Lá Fhéile Pádraig or Happy St Pat’s

“Work is the curse of the drinking classes”.  Words by Oscar Wilde

This time last year I was shivering on O’Connell street in Dublin, watching the St Patrick’s Day Parade. A year later I’m in the desert in the middle of Australia, with not a giant balloon animal or a wacky green hat in sight. However I’ve received a few text messages from the family, and will be sure to be at the only Irish pub in town tonight, squeezed into a corner, balancing a pint, and undoubtedly having sweaty backpackers rubbing up against me – with or without intent.

My mum and most of her family were born in Ireland so today is a great day for all of us, for no reason other than the celebration of all things Irish. It’s funny to me though that the majority of revelers know nothing of what they are celebrating, as the myth and legend of St Patrick and why the day exists, seem superfluous in the face of the opportunity for drinking and merriment, regardless of rhyme or reason. Guinness sells over 5 million pints a day, worldwide, in a normal week, yet St Pat’s Day sees that more than double to 13 million pints. On a single day!

All for a saint who supposedly got rid of snakes that were never there, and who was not Irish. A welshman who came to Ireland as a slave then flitted between religions to do nothing specific that anyone seems to have recorded, and at some point became a saint for a variety of non specific reasons. Seriously, the Irish will do anything for a drink.

So my commitment to the greater good for today is my own precious recipe for Irish Stew that I have been perfecting since i first learned how to buy lamb.  This is the simple version, but add what you like to make it your own. Enjoy the craic and a Happy St P’s to all.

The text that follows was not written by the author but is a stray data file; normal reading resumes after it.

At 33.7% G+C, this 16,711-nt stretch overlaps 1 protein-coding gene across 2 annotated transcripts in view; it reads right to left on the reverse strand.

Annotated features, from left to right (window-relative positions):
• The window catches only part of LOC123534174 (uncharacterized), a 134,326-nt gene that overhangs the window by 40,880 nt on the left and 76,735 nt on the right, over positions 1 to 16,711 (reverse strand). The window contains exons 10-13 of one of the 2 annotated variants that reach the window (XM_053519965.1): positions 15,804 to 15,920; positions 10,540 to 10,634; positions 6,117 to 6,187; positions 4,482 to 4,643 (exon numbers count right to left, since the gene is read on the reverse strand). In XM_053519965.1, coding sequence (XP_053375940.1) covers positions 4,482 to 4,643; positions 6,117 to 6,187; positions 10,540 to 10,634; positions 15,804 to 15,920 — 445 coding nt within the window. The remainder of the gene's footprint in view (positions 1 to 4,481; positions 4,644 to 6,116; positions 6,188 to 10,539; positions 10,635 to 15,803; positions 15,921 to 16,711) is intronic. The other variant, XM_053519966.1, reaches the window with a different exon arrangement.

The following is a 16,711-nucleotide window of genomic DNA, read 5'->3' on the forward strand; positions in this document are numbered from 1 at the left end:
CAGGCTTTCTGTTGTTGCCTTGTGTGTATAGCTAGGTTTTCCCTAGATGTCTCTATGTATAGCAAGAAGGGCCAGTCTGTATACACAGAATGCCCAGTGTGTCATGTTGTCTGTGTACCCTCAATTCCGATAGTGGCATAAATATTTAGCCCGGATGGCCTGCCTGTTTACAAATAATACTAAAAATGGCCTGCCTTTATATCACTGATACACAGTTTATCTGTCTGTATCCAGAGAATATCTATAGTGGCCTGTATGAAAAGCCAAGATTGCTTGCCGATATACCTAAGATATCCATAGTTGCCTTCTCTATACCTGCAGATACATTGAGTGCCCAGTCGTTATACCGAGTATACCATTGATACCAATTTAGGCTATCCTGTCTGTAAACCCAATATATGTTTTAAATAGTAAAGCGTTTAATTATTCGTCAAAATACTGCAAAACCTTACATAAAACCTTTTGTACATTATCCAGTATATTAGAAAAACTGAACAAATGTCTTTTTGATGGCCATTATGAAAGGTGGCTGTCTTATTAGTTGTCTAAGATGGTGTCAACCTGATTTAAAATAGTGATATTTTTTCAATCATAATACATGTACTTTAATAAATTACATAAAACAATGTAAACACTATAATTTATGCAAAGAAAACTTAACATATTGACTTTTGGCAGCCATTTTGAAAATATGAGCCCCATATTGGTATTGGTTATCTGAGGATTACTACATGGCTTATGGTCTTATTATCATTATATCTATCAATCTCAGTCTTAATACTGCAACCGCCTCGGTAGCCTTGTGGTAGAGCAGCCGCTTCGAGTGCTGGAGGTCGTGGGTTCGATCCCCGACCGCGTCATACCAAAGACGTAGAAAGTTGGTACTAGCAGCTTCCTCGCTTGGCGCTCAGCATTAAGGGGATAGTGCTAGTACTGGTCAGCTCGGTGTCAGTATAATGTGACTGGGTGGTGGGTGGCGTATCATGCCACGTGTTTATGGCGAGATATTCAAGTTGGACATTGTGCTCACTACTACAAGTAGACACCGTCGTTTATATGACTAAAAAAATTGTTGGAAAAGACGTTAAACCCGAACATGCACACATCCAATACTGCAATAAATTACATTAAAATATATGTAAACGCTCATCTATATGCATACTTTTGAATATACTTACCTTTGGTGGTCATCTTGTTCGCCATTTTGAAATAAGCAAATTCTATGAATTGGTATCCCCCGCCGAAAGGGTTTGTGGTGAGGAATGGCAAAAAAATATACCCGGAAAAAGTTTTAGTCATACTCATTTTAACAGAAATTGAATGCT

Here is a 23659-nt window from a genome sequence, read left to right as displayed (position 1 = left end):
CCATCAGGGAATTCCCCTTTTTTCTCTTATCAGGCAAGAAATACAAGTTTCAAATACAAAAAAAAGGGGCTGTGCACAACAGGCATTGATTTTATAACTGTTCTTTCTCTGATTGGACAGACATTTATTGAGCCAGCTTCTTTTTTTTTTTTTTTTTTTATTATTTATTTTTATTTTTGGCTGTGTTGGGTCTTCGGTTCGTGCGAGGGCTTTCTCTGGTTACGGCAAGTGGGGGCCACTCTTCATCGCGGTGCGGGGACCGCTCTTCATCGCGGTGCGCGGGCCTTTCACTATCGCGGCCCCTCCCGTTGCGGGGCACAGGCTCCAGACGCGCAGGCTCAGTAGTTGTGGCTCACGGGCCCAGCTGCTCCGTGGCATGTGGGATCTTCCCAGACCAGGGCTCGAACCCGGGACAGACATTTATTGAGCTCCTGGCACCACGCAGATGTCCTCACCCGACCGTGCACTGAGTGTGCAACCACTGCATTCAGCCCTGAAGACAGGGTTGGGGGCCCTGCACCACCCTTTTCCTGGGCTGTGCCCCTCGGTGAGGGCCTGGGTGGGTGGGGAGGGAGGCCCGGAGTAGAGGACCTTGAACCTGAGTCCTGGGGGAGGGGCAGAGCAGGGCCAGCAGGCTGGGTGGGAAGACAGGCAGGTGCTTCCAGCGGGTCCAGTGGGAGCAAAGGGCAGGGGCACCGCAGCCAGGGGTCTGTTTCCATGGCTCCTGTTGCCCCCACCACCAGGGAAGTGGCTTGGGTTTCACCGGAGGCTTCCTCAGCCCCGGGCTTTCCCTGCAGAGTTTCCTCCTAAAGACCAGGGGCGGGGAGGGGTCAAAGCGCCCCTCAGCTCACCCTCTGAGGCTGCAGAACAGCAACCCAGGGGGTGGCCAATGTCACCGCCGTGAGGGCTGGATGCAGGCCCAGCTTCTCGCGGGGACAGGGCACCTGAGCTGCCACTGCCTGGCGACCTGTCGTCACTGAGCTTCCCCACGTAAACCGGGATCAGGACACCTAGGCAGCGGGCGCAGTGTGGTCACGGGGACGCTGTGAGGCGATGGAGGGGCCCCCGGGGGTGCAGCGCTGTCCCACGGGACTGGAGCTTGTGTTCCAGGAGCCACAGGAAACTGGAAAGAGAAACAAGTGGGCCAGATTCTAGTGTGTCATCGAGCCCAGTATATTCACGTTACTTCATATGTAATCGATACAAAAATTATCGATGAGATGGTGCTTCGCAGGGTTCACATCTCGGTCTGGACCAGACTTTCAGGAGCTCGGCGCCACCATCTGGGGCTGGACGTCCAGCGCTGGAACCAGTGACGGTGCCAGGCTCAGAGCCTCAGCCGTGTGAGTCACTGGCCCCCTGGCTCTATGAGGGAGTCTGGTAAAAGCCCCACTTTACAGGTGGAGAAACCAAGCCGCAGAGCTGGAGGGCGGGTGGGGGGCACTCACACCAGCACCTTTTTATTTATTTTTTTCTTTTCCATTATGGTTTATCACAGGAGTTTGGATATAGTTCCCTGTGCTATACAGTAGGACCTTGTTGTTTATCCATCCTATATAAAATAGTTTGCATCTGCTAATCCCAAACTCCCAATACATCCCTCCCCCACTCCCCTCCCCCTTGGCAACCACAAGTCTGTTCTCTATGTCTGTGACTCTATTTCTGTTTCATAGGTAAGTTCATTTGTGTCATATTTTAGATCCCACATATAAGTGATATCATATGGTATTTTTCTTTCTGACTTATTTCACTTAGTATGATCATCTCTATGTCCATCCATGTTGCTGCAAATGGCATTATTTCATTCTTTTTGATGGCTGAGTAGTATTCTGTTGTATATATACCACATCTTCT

My Irish Stew

Get enough good quality diced lamb, for the amount of people you want to feed, from the butcher (not the supermarket – believe me it’s better). Put half a cup of flour, a teaspoon of salt and a teaspoon of fresh cracked pepper in a freezer bag or a plastic tub with a lid and shake around. Add the diced lamb and shake around some more till all the lamb is coated in the flour mixture.

Melt a tablespoon of butter in a large pot and drizzle some olive oil in too. Add the lamb and a little extra of the flour to the pan and fry gently till the outsides are brown with some golden crispy bits on the corners. Add 1 brown onion chopped in big chunks, and a chopped celery stick, and fry some more. Add a handful of fresh chopped thyme. Add potatoes cut into big chunks – halves or quarters whichever you prefer. Add carrots also chopped into big chunks. Don’t worry about peeling anything.

Add 1 cup of beef stock, and 1 can of Guinness or heavy beer. Add a splash of red wine if you have some nearby, or some sherry, or both, and some more salt and pepper. Stir the whole lot around and bring to the boil. Once boiled, stir again, then turn down to simmer and put the lid on. Check it every 15 minutes or so, stir it more, taste it and add more of whatever you think – salt, pepper, liquid of your choosing, or flour to thicken. Stew is ready when the vegies are soft and the lamb is falling apart in your mouth. The secret is low heat and lots of seasoning.


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